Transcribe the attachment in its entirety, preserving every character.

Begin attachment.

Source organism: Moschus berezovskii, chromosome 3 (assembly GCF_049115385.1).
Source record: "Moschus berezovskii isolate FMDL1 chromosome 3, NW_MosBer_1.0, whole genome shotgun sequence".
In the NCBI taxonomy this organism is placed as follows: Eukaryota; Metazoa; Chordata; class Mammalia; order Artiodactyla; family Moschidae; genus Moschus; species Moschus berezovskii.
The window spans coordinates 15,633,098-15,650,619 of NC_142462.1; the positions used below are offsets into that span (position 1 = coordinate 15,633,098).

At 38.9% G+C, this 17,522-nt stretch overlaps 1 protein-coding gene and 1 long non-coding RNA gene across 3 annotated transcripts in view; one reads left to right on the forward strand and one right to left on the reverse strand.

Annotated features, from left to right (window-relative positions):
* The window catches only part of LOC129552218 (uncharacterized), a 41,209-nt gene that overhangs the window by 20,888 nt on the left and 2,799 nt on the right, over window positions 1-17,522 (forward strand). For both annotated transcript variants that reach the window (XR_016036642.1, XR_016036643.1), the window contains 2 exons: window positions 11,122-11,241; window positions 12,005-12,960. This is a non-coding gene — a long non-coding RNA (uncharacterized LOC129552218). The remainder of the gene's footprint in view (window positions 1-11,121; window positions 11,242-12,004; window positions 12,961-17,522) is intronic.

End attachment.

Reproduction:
Source organism: Moschus berezovskii, chromosome 3 (assembly GCF_049115385.1).
Source record: "Moschus berezovskii isolate FMDL1 chromosome 3, NW_MosBer_1.0, whole genome shotgun sequence".
In the NCBI taxonomy this organism is placed as follows: Eukaryota; Metazoa; Chordata; class Mammalia; order Artiodactyla; family Moschidae; genus Moschus; species Moschus berezovskii.
The window spans coordinates 15,633,098-15,650,619 of NC_142462.1; the positions used below are offsets into that span (position 1 = coordinate 15,633,098).

At 38.9% G+C, this 17,522-nt stretch overlaps 1 protein-coding gene and 1 long non-coding RNA gene across 3 annotated transcripts in view; one reads left to right on the forward strand and one right to left on the reverse strand.

Annotated features, from left to right (window-relative positions):
* The window catches only part of LOC129552218 (uncharacterized), a 41,209-nt gene that overhangs the window by 20,888 nt on the left and 2,799 nt on the right, over window positions 1-17,522 (forward strand). For both annotated transcript variants that reach the window (XR_016036642.1, XR_016036643.1), the window contains 2 exons: window positions 11,122-11,241; window positions 12,005-12,960. This is a non-coding gene — a long non-coding RNA (uncharacterized LOC129552218). The remainder of the gene's footprint in view (window positions 1-11,121; window positions 11,242-12,004; window positions 12,961-17,522) is intronic.